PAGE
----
A second starter relay, and you can have a completely redundant, completely isolated rescue battery arrangement that will charge, discharge the dual batteries at the same rates, (so the batteries live longer).
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Unread 11-25-2013, 06:16 PM   #74
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Quote:
Originally Posted by Matt1981CJ7 View Post
Aaron

I've made no claims of "charge regulation", nor have I validated their "solid-state" advertising.
So they are using Triacs instead of the relays shown in their diagram?
How did you 'VERIFY' the solid state claim? I'd like to see that information also, I don't want to bash a product unfairly...

Quote:
Look, I don't have the time, nor inclination, to debate you on this. Mostly because you lack the ability of concise, on-point, communication.
That's exactly what I'm trying to do. You recommend this thing on every electrical thread, and you told me to go have a look at your install thread, and 'Hellroaring' web site, so I did,
Now you are upset I posted what I found? How does that work?

Quote:
I'm not a self-proclaimed "genius", nor do I claim to be an electrical wiz. Actually, quite to the contrary. Electric issues make my head hurt.
Well, I'm 'Educated' in electrical theory, electrical application, and I'm fairly proficient at it. Better be, I did it for a living for about 10 years and I'm still doing a good bit of it at my current job.
Mostly fuel injection now, but the electrical basics are still the same, just a lot tighter tolerances and more 'Issues'...

That's why I asked SPECIFIC QUESTIONS about your isolator since you were posting it on all dual battery and electrical threads.
You told me to 'Look It Up' so I did...
Then you get upset with the review after telling me to look into it myself...

Quote:
My goals for the dual-battery upgrade were
1) functionality ,
2) ease of operation, and
3) ease of installation and maintenance.
I give 'Functionality' about a 'C', same stuff that has been out there for years.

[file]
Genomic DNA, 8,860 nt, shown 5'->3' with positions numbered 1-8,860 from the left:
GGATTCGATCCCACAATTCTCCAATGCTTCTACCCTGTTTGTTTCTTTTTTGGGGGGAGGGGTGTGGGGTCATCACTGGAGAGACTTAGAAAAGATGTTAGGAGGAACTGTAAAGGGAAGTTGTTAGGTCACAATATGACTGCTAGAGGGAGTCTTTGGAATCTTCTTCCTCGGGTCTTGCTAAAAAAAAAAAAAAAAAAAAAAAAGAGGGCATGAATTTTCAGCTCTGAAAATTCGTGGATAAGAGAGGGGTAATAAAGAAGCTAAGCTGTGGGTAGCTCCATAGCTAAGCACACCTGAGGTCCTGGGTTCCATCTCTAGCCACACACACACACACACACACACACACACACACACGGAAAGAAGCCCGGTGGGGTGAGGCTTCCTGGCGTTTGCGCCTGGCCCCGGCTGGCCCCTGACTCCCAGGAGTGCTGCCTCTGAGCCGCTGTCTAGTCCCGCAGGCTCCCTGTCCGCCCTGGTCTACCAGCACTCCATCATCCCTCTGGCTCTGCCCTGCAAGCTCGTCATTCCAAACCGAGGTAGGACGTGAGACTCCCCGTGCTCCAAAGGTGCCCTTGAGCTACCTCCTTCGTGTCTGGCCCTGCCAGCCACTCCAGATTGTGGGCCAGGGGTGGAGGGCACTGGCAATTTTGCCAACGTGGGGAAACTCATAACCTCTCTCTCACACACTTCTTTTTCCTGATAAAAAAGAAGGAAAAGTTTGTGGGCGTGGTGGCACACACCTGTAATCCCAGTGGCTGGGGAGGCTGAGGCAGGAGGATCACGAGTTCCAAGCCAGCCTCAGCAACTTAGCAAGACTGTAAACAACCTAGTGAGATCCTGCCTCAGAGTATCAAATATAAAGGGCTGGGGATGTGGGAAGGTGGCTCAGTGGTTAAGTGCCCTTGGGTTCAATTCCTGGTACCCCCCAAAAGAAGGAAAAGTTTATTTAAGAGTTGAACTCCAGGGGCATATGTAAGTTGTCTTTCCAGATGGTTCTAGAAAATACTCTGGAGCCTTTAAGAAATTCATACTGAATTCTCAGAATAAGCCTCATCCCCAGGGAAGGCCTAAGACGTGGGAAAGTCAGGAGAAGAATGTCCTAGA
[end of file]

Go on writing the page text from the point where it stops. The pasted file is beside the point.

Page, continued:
Operation is the same as everyone elses, a 'Self Rescue' switch on the dash.
Again, about a 'C'.

Ease Of Installation.
Same amount of electrical connections, same wires to run, less functionality than a dual (heavy/light) relay system.
Again, about a 'C' at best.

Quote:
A quality isolator/combiner setup met my objectives better than any of "your" designs. And, I think they would for the vast majority of forum members who have the same goals.
OK, if it is what you want, then I say good luck with it, Clean install!

Quote:
Thanks for your contributions to my install thread.

Matt
You are welcome. Glad to help out other users when I can, this is just something that I can help with...

My install is 'EXTREME', it's what I needed.
I have diagrams and parts lists for everything from plain parallel wired dual battery installs to the extreme, and everything in between.

I tried to bypass some of the pitfalls of the combiner/isolator units that have plagued me, and the market for years,
But all of those failures led me to understand what I needed and how to get it, so it wasn't a total loss.

Happy Trails!
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Unread 11-25-2013, 06:19 PM   #75
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Hey WSS,

Aren't you going with an isolator/combiner?

I just don't want the info in this thread to get convoluted, since it's headed that way quickly and unfortunately.

Matt